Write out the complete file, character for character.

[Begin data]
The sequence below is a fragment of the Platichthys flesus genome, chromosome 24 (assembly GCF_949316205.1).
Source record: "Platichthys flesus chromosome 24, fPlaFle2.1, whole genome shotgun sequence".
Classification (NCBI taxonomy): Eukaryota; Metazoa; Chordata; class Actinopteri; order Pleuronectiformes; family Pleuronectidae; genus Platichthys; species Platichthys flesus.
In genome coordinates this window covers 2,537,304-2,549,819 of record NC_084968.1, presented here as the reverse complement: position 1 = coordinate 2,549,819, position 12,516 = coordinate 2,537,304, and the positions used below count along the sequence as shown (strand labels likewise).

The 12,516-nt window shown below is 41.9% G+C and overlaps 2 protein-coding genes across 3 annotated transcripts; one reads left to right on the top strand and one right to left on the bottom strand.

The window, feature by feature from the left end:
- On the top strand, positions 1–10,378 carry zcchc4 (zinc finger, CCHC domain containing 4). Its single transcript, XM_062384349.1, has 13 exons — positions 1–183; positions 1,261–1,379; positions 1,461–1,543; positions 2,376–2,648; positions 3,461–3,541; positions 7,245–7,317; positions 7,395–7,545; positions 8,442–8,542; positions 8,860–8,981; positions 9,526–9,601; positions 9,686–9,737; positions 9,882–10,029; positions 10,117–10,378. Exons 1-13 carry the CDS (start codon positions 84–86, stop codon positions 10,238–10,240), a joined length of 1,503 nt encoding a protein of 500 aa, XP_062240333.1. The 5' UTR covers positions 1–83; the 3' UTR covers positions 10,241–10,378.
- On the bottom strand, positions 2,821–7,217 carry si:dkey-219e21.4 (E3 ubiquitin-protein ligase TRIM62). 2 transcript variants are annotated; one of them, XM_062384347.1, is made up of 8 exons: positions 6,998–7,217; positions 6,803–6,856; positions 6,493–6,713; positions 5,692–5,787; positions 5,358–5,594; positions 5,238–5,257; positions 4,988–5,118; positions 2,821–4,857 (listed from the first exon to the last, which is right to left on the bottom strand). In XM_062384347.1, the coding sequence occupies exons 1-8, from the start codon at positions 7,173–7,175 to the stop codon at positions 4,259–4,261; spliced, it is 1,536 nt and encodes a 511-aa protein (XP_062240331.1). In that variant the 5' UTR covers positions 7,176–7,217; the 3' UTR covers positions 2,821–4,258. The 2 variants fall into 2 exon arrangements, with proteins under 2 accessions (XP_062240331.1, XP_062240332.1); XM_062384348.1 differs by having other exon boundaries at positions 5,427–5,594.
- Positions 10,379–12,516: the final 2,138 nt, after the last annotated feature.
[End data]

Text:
The sequence below is a fragment of the Platichthys flesus genome, chromosome 24 (assembly GCF_949316205.1).
Source record: "Platichthys flesus chromosome 24, fPlaFle2.1, whole genome shotgun sequence".
Classification (NCBI taxonomy): Eukaryota; Metazoa; Chordata; class Actinopteri; order Pleuronectiformes; family Pleuronectidae; genus Platichthys; species Platichthys flesus.
In genome coordinates this window covers 2,537,304-2,549,819 of record NC_084968.1, presented here as the reverse complement: position 1 = coordinate 2,549,819, position 12,516 = coordinate 2,537,304, and the positions used below count along the sequence as shown (strand labels likewise).

The 12,516-nt window shown below is 41.9% G+C and overlaps 2 protein-coding genes across 3 annotated transcripts; one reads left to right on the top strand and one right to left on the bottom strand.

The window, feature by feature from the left end:
- On the top strand, positions 1–10,378 carry zcchc4 (zinc finger, CCHC domain containing 4). Its single transcript, XM_062384349.1, has 13 exons — positions 1–183; positions 1,261–1,379; positions 1,461–1,543; positions 2,376–2,648; positions 3,461–3,541; positions 7,245–7,317; positions 7,395–7,545; positions 8,442–8,542; positions 8,860–8,981; positions 9,526–9,601; positions 9,686–9,737; positions 9,882–10,029; positions 10,117–10,378. Exons 1-13 carry the CDS (start codon positions 84–86, stop codon positions 10,238–10,240), a joined length of 1,503 nt encoding a protein of 500 aa, XP_062240333.1. The 5' UTR covers positions 1–83; the 3' UTR covers positions 10,241–10,378.
- On the bottom strand, positions 2,821–7,217 carry si:dkey-219e21.4 (E3 ubiquitin-protein ligase TRIM62). 2 transcript variants are annotated; one of them, XM_062384347.1, is made up of 8 exons: positions 6,998–7,217; positions 6,803–6,856; positions 6,493–6,713; positions 5,692–5,787; positions 5,358–5,594; positions 5,238–5,257; positions 4,988–5,118; positions 2,821–4,857 (listed from the first exon to the last, which is right to left on the bottom strand). In XM_062384347.1, the coding sequence occupies exons 1-8, from the start codon at positions 7,173–7,175 to the stop codon at positions 4,259–4,261; spliced, it is 1,536 nt and encodes a 511-aa protein (XP_062240331.1). In that variant the 5' UTR covers positions 7,176–7,217; the 3' UTR covers positions 2,821–4,258. The 2 variants fall into 2 exon arrangements, with proteins under 2 accessions (XP_062240331.1, XP_062240332.1); XM_062384348.1 differs by having other exon boundaries at positions 5,427–5,594.
- Positions 10,379–12,516: the final 2,138 nt, after the last annotated feature.